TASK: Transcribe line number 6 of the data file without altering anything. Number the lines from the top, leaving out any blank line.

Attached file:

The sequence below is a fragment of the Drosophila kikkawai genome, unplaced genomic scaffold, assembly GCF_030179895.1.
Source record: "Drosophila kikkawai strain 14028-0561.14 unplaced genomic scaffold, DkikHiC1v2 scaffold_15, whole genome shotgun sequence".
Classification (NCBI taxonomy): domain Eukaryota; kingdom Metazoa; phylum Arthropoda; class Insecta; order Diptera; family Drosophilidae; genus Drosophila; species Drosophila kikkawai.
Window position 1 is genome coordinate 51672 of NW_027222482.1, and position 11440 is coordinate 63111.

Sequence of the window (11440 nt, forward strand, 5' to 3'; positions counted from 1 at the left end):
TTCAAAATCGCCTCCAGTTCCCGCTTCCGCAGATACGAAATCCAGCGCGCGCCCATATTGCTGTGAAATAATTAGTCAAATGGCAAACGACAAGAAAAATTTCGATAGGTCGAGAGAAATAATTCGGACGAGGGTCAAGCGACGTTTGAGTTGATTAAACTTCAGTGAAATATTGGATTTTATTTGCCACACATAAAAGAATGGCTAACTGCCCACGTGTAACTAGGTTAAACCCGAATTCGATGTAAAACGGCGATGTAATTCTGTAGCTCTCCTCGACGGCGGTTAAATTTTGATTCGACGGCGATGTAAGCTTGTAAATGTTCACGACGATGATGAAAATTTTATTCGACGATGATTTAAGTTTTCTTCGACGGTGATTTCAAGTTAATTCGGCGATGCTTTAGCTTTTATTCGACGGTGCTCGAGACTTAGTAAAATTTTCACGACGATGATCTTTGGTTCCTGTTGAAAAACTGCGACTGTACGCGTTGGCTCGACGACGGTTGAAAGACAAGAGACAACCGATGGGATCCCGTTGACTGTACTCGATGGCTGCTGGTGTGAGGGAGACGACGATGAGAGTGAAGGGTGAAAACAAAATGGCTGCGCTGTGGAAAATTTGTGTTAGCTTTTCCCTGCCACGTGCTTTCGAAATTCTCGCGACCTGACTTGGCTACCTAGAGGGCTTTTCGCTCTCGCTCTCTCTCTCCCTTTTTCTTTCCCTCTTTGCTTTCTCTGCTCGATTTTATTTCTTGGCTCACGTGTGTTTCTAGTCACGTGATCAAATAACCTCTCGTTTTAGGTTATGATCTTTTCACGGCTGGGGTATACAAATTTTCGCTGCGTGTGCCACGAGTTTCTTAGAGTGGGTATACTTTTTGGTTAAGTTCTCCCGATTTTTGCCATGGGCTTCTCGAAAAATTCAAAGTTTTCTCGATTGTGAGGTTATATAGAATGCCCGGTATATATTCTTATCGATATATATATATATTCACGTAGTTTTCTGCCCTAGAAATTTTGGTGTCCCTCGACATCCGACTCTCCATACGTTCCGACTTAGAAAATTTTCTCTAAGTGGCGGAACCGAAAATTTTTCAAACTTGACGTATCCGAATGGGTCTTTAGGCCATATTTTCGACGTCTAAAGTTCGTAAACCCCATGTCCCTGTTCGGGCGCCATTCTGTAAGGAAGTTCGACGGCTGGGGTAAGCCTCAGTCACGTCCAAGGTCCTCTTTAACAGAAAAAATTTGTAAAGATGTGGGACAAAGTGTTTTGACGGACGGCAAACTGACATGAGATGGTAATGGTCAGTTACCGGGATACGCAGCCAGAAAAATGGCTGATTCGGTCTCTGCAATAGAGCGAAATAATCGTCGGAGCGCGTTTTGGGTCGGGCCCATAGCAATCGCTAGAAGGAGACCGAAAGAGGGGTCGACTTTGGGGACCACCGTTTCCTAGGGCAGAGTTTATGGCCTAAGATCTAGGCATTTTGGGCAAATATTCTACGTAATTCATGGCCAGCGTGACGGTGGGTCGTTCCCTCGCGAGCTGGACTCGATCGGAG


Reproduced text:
TTCAAAATCGCCTCCAGTTCCCGCTTCCGCAGATACGAAATCCAGCGCGCGCCCATATTGCTGTGAAATAATTAGTCAAATGGCAAACGACAAGAAAAATTTCGATAGGTCGAGAGAAATAATTCGGACGAGGGTCAAGCGACGTTTGAGTTGATTAAACTTCAGTGAAATATTGGATTTTATTTGCCACACATAAAAGAATGGCTAACTGCCCACGTGTAACTAGGTTAAACCCGAATTCGATGTAAAACGGCGATGTAATTCTGTAGCTCTCCTCGACGGCGGTTAAATTTTGATTCGACGGCGATGTAAGCTTGTAAATGTTCACGACGATGATGAAAATTTTATTCGACGATGATTTAAGTTTTCTTCGACGGTGATTTCAAGTTAATTCGGCGATGCTTTAGCTTTTATTCGACGGTGCTCGAGACTTAGTAAAATTTTCACGACGATGATCTTTGGTTCCTGTTGAAAAACTGCGACTGTACGCGTTGGCTCGACGACGGTTGAAAGACAAGAGACAACCGATGGGATCCCGTTGACTGTACTCGATGGCTGCTGGTGTGAGGGAGACGACGATGAGAGTGAAGGGTGAAAACAAAATGGCTGCGCTGTGGAAAATTTGTGTTAGCTTTTCCCTGCCACGTGCTTTCGAAATTCTCGCGACCTGACTTGGCTACCTAGAGGGCTTTTCGCTCTCGCTCTCTCTCTCCCTTTTTCTTTCCCTCTTTGCTTTCTCTGCTCGATTTTATTTCTTGGCTCACGTGTGTTTCTAGTCACGTGATCAAATAACCTCTCGTTTTAGGTTATGATCTTTTCACGGCTGGGGTATACAAATTTTCGCTGCGTGTGCCACGAGTTTCTTAGAGTGGGTATACTTTTTGGTTAAGTTCTCCCGATTTTTGCCATGGGCTTCTCGAAAAATTCAAAGTTTTCTCGATTGTGAGGTTATATAGAATGCCCGGTATATATTCTTATCGATATATATATATATTCACGTAGTTTTCTGCCCTAGAAATTTTGGTGTCCCTCGACATCCGACTCTCCATACGTTCCGACTTAGAAAATTTTCTCTAAGTGGCGGAACCGAAAATTTTTCAAACTTGACGTATCCGAATGGGTCTTTAGGCCATATTTTCGACGTCTAAAGTTCGTAAACCCCATGTCCCTGTTCGGGCGCCATTCTGTAAGGAAGTTCGACGGCTGGGGTAAGCCTCAGTCACGTCCAAGGTCCTCTTTAACAGAAAAAATTTGTAAAGATGTGGGACAAAGTGTTTTGACGGACGGCAAACTGACATGAGATGGTAATGGTCAGTTACCGGGATACGCAGCCAGAAAAATGGCTGATTCGGTCTCTGCAATAGAGCGAAATAATCGTCGGAGCGCGTTTTGGGTCGGGCCCATAGCAATCGCTAGAAGGAGACCGAAAGAGGGGTCGACTTTGGGGACCACCGTTTCCTAGGGCAGAGTTTATGGCCTAAGATCTAGGCATTTTGGGCAAATATTCTACGTAATTCATGGCCAGCGTGACGGTGGGTCGTTCCCTCGCGAGCTGGACTCGATCGGAG